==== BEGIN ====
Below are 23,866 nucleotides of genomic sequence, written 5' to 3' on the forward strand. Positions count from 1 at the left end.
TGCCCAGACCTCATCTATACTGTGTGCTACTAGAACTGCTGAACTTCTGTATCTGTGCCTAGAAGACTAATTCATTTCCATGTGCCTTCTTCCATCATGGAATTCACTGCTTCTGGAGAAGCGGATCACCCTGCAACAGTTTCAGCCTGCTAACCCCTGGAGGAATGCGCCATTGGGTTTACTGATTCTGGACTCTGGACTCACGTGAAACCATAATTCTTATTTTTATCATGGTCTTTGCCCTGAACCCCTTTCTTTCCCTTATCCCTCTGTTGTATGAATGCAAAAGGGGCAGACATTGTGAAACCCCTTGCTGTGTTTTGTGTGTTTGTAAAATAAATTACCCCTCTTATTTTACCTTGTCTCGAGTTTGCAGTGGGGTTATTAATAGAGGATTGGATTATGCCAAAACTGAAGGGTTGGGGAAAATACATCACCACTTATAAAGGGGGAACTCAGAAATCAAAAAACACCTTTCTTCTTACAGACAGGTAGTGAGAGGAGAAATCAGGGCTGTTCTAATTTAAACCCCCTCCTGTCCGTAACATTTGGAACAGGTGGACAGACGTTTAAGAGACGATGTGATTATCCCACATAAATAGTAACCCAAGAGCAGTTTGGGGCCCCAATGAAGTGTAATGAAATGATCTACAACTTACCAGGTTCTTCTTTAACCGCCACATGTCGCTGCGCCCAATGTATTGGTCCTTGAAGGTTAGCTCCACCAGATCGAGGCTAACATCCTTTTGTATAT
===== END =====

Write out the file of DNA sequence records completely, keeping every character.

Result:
Below are 23,866 nucleotides of genomic sequence, written 5' to 3' on the forward strand. Positions count from 1 at the left end.
TGCCCAGACCTCATCTATACTGTGTGCTACTAGAACTGCTGAACTTCTGTATCTGTGCCTAGAAGACTAATTCATTTCCATGTGCCTTCTTCCATCATGGAATTCACTGCTTCTGGAGAAGCGGATCACCCTGCAACAGTTTCAGCCTGCTAACCCCTGGAGGAATGCGCCATTGGGTTTACTGATTCTGGACTCTGGACTCACGTGAAACCATAATTCTTATTTTTATCATGGTCTTTGCCCTGAACCCCTTTCTTTCCCTTATCCCTCTGTTGTATGAATGCAAAAGGGGCAGACATTGTGAAACCCCTTGCTGTGTTTTGTGTGTTTGTAAAATAAATTACCCCTCTTATTTTACCTTGTCTCGAGTTTGCAGTGGGGTTATTAATAGAGGATTGGATTATGCCAAAACTGAAGGGTTGGGGAAAATACATCACCACTTATAAAGGGGGAACTCAGAAATCAAAAAACACCTTTCTTCTTACAGACAGGTAGTGAGAGGAGAAATCAGGGCTGTTCTAATTTAAACCCCCTCCTGTCCGTAACATTTGGAACAGGTGGACAGACGTTTAAGAGACGATGTGATTATCCCACATAAATAGTAACCCAAGAGCAGTTTGGGGCCCCAATGAAGTGTAATGAAATGATCTACAACTTACCAGGTTCTTCTTTAACCGCCACATGTCGCTGCGCCCAATGTATTGGTCCTTGAAGGTTAGCTCCACCAGATCGAGGCTAACATCCTTTTGTATAT